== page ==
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Three stocks for copper, net zero’s ‘new oil’

A recent report claimed that copper is the new oil for the net-zero age; here are three big dividend-paying companies that are also big in copper.

Inflation is rising; the jury is out on whether it will be a short or medium-term problem, but it does seem likely that interest rates are on their way up. Investors often opt for good dividend-paying companies in such times. There is also a commodity boom. So one option for investors is to try and combine solid dividends with exposure to commodities.

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Take a deeper look at the commodity boom, and one metal stands out — copper. In July, Goldman Sachs said that copper is the “most critical material in the world’s path toward zero emissions,” calling it the “new oil.”

Goldman Sachs stated: “Copper has the necessary physical properties to transform and transmit…[green] sources of energy to their useful final state, such as moving a vehicle or heating a home.” It estimates that copper demand will grow by between 600 and 900 per cent by 2030.”

It said: “We estimate that by-mid decade this growth in green demand alone will match, and then quickly surpass, the incremental demand China generated during the 2000s. Ripple effects into non-green channels mean the 2020s are expected to be the strongest phase of volume growth in global copper demand in history.”

Three stocks

There are many copper miners out there; but for the purpose of this piece, I look at three UK listed, large (indeed very large in two cases) companies which are solid to excellent dividends payers, have significant exposure to copper, but which may also offer investors less risk than other miners.

BHP

You wouldn’t invest in BHP (LON: BHP) purely because of its exposure to copper; instead, I would see copper as providing the icing on the BHP cake. In BHP’s latest full year to June 30th 2021, copper contributed $8.5 to the company’s earnings before interest, tax, depreciation and amortisation(EBITDA). Iron ore accounted for around three times that amount.

Nonetheless, copper is an important part of the BHP business, accounting for 22 per cent of EBITDA.

The current dividend yield at BHP is an extraordinary 11.6 per cent, and both revenue and net income increased 42 per cent at the company in its latest financial year.

Rio Tinto

In the six months to the end of June, copper contributed just over $2billion to RIO Tinto’s (LON: RIO) EBITDA or around 25 per cent of total EBITDA.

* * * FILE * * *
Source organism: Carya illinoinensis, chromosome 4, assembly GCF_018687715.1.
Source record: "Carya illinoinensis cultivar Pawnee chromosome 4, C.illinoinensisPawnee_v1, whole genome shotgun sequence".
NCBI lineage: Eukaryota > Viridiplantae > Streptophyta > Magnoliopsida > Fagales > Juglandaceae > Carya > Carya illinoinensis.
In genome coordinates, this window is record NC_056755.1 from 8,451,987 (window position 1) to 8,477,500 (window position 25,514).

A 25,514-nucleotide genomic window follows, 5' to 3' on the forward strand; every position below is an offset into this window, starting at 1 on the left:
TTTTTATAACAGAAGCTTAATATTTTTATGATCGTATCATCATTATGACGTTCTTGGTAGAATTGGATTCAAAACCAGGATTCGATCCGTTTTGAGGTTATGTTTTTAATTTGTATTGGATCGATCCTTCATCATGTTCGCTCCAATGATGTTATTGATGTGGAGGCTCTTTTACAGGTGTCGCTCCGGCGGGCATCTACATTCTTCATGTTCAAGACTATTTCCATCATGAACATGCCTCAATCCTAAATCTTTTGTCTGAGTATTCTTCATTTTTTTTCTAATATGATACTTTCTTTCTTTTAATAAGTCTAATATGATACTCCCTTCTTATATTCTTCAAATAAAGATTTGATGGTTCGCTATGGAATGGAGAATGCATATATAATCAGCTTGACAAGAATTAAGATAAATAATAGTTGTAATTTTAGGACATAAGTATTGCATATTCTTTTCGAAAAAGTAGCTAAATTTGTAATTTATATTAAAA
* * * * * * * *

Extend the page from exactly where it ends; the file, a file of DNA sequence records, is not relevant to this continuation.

Things have not been going swimmingly for Rio Tinto; it has been hit by production challenges with both iron ore and a copper mine in Mongolia

Rio Tinto’s dividends are expected to fall next year; even so, a yield just shy of ten per cent is on the cards.

When I peruse various analyses of Rio Tinto shares, I see little reference to the copper opportunity. Sure, Rio Tinto has had challenges of late; but the shift towards net-zero is a long-run trend, and I expect copper to be in demand in the long run.

Antofagasta

The leading region in the world for copper mining in Chile and Chile has been hit by years of drought, which has adversely affected copper production.

It is a sad irony that copper is an important commodity in the battle against climate change, but climate change might have negatively affected its output.

Antofagasta (LON: ANTO) operates four copper mines in Chile.

Shares have fallen sharply to reflect Antofagasta’s problems, but even at the lower current share price, the dividend yield is only 3.67 per cent. I say only. That isn’t a bad yield at all, merely dwarfed by BHP and Rio dividends.

But Antofagasta is much more focused on copper than its two bigger rivals, which makes it interesting.

I don’t believe BHP, Rio Tinto, or Antofagasta shares reflect the copper potential; because of its copper focus, Antofagasta might represent a superior growth opportunity, but BHP and Rio Tinto appear to be less risky investments.

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Not Investment Advice Indie Investor is for general information use only. It must not be relied upon by readers when making (or not making) their investment decisions. If in doubt you should seek advice from a professional financial adviser.

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